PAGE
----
Born in 1935, Hermann Peter Piwitt falls between the generation of writers who experienced National Socialism as adults and went on to shape the early literary landscape of the Federal Republic, and the generation whose careers were influenced by direct participation in the Student Movement of the late 1960s. Although drawn to some of the political values of the Left, Piwitt maintained a critical distance to colleagues such as Uwe Timm and Peter Schneider. That distance was based above all on a particular set of views on literature: from the beginning of his career, he combined formal experimentation with an attempt to uncover the social realities that are concealed behind the dominance of capitalism. A growing sense of disillusionment at the absence of any alternative to capitalism, combined with a developing awareness of green issues, mark Piwitt's literary development.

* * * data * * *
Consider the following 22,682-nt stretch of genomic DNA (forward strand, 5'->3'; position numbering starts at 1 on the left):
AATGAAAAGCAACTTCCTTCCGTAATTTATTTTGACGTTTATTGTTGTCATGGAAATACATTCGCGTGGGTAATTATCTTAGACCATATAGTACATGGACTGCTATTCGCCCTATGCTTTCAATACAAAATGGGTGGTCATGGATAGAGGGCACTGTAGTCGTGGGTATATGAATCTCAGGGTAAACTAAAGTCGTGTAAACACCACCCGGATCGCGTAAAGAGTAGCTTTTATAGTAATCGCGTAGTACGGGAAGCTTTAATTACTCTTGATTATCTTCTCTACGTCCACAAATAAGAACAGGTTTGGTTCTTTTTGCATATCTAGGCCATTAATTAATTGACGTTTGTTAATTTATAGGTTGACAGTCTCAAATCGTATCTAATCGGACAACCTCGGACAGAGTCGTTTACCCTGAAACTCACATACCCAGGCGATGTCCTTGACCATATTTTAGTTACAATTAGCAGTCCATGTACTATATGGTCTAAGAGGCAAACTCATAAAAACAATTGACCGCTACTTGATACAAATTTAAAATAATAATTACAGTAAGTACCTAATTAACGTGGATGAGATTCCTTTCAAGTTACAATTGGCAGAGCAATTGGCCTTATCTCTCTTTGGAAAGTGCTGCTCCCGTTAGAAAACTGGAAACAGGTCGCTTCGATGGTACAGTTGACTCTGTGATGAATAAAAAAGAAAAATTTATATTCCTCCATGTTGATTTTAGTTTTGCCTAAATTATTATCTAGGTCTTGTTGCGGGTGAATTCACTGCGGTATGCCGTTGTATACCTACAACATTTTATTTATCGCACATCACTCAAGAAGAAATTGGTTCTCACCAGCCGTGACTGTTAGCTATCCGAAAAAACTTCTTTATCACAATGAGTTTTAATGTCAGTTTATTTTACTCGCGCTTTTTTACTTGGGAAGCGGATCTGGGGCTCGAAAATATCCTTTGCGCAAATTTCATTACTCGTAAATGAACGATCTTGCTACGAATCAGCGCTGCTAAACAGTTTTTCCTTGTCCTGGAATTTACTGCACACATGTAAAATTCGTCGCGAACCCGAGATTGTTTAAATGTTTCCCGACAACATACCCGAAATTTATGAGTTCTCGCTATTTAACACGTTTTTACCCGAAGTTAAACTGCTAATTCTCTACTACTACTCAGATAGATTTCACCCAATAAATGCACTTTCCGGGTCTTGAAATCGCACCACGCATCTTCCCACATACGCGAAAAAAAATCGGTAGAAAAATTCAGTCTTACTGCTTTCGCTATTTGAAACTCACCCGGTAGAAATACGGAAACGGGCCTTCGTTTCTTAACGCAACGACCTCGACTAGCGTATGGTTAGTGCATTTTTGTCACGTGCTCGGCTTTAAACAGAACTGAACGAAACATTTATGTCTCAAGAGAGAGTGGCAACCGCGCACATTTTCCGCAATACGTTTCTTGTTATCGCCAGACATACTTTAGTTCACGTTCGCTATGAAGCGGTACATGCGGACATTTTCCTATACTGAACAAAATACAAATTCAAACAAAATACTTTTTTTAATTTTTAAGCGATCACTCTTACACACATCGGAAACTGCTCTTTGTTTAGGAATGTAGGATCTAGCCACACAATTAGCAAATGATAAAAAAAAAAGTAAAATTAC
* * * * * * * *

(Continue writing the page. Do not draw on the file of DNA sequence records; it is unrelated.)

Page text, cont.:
Following the pattern of other volumes in the series, Hermann Peter Piwitt begins with a previously unpublished essay by Piwitt and an interview held during his visit to the Centre for Contemporary German Literature in Swansea. Subsequent critical essays include an overview of Piwitt's work, an analysis of his attitudes towards the Student Movement, a reinterpretation of his critical essays and of Deutschland. Versuch einer Heimkehr, and an examination of the bleak conclusions he draws at the end of the millennium in Ein unversöhnlich sanftes Ende. The volume concludes with a full bibliography.